Maple 14 also adds the Task Programming Model to the C External Calling API. This means that you can write your algorithms in C and make use of the Task Programming Model. The C API is similar to the Maple API, with a few differences. In particular, you need to create each child task individually, instead of as a single call to Continue, as you would in Maple. As well, because it is C code, you need to worry about a few details like memory management that are handled automatically in Maple.  Using External Call is fairly advanced, so I won't go into too much detail here.  If you'd like to see more details of using the Task Programming Model in External Calling, I can write a seperated post dedicated to that.

As with every release of Maple, we spent some time trying to make our existing functionality faster and more stable. For parallel programming, we reduced the overhead of using the Task Programming Model, as well as reducing the locking in the kernel (which should help improve parallelism). Of course many bugs have been fixed, which should make parallel programming more reliable in Maple 14.

As I have recently learned, the environment variable 'Digits' controls the working precision and is therefore crucial for avoiding significant impacts of round-off error effects on floating point computations.

Moreover I discovered, that even when I set Digits to say 20, Explore is not affected.

Is there a way to control the working precision of the floating-point computations carried out by the Explore option?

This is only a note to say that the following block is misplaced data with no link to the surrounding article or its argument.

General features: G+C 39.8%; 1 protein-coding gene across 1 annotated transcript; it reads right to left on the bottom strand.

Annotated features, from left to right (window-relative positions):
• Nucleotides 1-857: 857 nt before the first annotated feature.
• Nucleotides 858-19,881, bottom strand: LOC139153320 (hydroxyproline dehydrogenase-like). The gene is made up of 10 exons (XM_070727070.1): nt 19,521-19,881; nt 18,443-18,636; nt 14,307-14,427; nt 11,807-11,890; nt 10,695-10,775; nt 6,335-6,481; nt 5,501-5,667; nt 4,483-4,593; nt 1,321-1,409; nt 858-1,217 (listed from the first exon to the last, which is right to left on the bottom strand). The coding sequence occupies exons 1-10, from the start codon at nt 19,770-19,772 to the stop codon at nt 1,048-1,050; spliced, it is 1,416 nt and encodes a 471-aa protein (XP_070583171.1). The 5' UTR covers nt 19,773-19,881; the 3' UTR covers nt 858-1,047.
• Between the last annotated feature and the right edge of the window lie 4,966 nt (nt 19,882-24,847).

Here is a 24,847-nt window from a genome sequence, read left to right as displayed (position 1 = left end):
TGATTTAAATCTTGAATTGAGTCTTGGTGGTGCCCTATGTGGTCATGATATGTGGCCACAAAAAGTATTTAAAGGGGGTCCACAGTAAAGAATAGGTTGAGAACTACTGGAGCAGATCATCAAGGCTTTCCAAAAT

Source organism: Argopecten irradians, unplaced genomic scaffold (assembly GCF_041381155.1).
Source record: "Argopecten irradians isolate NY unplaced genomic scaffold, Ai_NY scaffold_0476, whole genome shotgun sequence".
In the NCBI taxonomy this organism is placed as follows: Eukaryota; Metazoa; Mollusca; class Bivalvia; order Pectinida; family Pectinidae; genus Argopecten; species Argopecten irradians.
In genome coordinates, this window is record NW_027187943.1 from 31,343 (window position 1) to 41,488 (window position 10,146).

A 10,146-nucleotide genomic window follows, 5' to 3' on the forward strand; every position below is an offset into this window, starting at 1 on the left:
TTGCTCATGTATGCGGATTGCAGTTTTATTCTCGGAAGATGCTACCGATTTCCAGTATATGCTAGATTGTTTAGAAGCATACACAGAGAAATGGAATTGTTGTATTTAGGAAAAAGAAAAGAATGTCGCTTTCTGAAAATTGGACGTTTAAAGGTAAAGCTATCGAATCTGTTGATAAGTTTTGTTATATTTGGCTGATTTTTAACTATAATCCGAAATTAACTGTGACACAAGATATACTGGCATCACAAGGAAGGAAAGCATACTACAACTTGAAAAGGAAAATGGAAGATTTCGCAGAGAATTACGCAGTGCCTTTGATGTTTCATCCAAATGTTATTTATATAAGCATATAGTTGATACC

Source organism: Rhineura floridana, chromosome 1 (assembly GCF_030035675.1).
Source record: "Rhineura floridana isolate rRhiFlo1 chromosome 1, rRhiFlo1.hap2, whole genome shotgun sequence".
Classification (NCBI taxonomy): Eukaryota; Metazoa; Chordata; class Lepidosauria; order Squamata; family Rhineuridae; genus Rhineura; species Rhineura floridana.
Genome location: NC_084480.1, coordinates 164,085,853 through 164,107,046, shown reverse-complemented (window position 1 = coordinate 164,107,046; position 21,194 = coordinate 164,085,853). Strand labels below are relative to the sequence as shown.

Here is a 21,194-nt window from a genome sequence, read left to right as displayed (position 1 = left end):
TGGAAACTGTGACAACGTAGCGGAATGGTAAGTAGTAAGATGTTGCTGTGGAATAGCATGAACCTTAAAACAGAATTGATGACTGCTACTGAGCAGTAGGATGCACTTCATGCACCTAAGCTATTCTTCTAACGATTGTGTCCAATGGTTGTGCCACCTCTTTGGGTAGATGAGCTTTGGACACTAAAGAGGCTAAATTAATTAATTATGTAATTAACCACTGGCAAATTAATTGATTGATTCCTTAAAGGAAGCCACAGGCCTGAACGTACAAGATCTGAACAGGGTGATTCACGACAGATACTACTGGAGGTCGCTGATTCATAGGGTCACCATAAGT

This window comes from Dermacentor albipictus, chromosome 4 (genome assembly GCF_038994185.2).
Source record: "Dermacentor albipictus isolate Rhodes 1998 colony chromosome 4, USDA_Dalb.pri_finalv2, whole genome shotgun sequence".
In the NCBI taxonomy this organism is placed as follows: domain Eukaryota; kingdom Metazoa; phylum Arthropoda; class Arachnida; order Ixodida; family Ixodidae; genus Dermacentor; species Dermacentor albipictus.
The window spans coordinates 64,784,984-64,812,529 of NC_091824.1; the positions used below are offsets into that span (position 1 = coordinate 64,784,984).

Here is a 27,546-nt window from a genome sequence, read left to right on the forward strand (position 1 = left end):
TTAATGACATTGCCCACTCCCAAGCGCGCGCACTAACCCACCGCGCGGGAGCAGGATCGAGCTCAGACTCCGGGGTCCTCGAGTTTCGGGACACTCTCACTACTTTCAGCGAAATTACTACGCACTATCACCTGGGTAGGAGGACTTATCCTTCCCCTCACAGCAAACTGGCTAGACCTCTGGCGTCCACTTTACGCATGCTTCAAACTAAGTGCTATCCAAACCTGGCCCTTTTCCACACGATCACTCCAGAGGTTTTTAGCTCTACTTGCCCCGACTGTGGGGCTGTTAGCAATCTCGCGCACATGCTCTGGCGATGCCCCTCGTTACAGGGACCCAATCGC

Maple carries out the following solving task without any problems:

X1 := RandomVariable(Geometric(q)):


Anyway, when I add common assumptions (0<q, q<1), then Maple will not carry out the task:

X1 := RandomVariable(Geometric(q)) assuming 0<q, q<1:


Why is that the case?


I am new to Maple and I am interested to know what programming language Maple is written in - I mean the maths part of Maple of course and not the interface which appears to be in Java.

Thanks in advance,



I am tying to compute the wronskian of a set of functions. I loaded the LinearAlgebra package and still Maple won't recognize the following command:

wronskian(x, x^2, x^3)

Can anyone please help?

Thanks in advance,



I am new to Maple and would like to know how to recall the last expression in maple. Say I write "x^2 +2", then press enter and I then want to recall "x^2 +2" without retyping it. How do I do that? (I think I am in math mode using "xmaple".)

Thanks in advance,


Consider the following expression:

sCARA4 := -ln(-(mu/sigma^2)^(mu^2/(mu-sigma^2))*(sigma^2/mu)^(mu^2/(mu-sigma^2))+(sigma^2/mu)^(mu^2/(mu-sigma^2))*((exp(phi)*sigma^2+mu-sigma^2)*exp(-phi)/sigma^2)^(mu^2/(mu-sigma^2))+1)/phi;